A mooncake is a Chinese baked good that is traditionally eaten during the Moon Festival (also known as the Mid-Autumn Festival).  Just like many other Chinese foods, this one comes with a folk tale.  It goes something like this: at one point the world had 10 suns, and the Chinese Emperor requests China’s best archer, Hou Yi, to shoot down 9 of the 10 suns.  It is said that the 10 suns caused a massive drought and deadly heat for the people of China.  Hou Yi successfully shoots down the 9 suns and his wife is given a pill of immortality that makes her float toward the moon.  She resides there as a reminder of what Hou Yi accomplished.  During the Moon Festival (late September or early October depending on the lunar calendar), people enjoy mooncakes to continue the tradition of the mooncake.

The mooncake has several different shapes, sizes, and tastes.  The Hong Kong-style mooncake, pictured above right, contains 4 egg yolks that represent each of the four phases of the moon.  The texture is paste-like and made of lotus seed.  A box of four mooncakes in the U.S. are generally sold for a minimum of $40.  The pastry is quite an expensive treat and are a major hit despite its high cost.  The dessert is a favorite of young children whom celebrate the Mid-Autumn Festival in conjunction with floating sky lanterns.

The Taiwanese mooncake pictured above left, is most commonly filled with red bean paste, sometimes with mochi filled in the center.  Novelty mooncakes are growing increasingly in popularity among the young generation with fillings of green tea, chocolate, ice cream, and even tiramisu.  The roundness of the mooncake symbolizes completeness and unity for China and its people. In modern times, during the night of the Mid-Autumn festival families work together to make mooncakes that shows harmony, peace, and togetherness of the members of the family.  The Moon Festival is celebrated by Chinese, Taiwanese, Philipinos, and the Vietnamese.  In the Vietnamese culture, the mooncake is eaten as well as viewing lion dances and making five-pointed star shaped lanterns.  In the Philipines, a game of chance, known as the mooncake dice game, or simply mooncake game, is also played by both Chinese-Filipinos and Filipinos alike.  The mooncake has lost some of its original meaning in modern times, but the roots of its creation still remain very much alive.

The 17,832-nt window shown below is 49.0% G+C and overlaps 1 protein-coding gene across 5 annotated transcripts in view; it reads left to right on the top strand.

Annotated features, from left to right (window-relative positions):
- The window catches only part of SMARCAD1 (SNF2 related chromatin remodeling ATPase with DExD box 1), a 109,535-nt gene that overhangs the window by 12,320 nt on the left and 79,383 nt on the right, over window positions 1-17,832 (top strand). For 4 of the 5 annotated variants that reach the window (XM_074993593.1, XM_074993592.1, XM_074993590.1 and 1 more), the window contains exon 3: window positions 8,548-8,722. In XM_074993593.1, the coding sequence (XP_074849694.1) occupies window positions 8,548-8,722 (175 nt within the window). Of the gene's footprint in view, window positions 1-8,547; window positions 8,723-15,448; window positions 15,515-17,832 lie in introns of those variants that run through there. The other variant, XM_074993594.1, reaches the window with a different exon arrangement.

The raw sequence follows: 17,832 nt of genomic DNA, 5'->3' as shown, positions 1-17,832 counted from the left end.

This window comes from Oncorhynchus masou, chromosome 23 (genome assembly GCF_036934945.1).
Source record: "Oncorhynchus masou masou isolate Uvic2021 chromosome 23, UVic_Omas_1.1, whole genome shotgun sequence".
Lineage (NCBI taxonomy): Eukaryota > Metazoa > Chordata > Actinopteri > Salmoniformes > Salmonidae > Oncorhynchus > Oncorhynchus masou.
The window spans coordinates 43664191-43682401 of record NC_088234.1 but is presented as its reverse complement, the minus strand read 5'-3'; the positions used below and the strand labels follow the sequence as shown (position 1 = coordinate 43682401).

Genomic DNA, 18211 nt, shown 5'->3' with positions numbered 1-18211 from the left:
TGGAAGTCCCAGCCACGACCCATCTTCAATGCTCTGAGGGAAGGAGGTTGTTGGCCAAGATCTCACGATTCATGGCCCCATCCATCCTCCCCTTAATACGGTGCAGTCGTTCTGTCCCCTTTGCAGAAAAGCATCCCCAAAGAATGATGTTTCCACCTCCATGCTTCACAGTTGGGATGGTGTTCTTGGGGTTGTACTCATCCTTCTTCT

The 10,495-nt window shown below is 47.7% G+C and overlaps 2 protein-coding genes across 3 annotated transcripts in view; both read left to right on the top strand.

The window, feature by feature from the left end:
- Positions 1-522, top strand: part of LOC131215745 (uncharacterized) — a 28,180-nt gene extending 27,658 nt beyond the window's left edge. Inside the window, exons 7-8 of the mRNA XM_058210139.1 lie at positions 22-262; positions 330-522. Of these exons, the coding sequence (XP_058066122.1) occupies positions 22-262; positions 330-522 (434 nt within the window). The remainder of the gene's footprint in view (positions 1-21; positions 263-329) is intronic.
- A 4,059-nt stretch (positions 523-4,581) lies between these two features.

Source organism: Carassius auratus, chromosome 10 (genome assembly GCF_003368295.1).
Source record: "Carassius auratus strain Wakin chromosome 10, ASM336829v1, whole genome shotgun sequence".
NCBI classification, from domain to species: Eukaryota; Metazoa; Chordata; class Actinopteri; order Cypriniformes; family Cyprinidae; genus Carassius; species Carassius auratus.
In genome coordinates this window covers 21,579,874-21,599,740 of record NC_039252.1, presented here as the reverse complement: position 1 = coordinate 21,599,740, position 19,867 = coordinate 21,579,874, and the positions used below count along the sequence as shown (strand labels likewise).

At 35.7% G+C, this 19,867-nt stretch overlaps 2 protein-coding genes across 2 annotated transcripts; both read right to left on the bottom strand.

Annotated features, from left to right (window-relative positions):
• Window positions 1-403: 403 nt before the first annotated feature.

The variety of foods in Taiwan covers anything that you could think of.  The main entrees, supporting appetizers, and mouth-watering desserts encompass all of my eating needs.  Why else w0uld I suffer through an 18-hour flight to Taiwan?  For the food of course…  🙂


One response to “Mooncakes

  1. Kareem Green

    im sorry you had to be on 18 hour plane ride haha, but it looks like it was worth with to try these Taiwanese dishes. The moon cake looks delicious. If I had the ingredients I would definitely try to make those.

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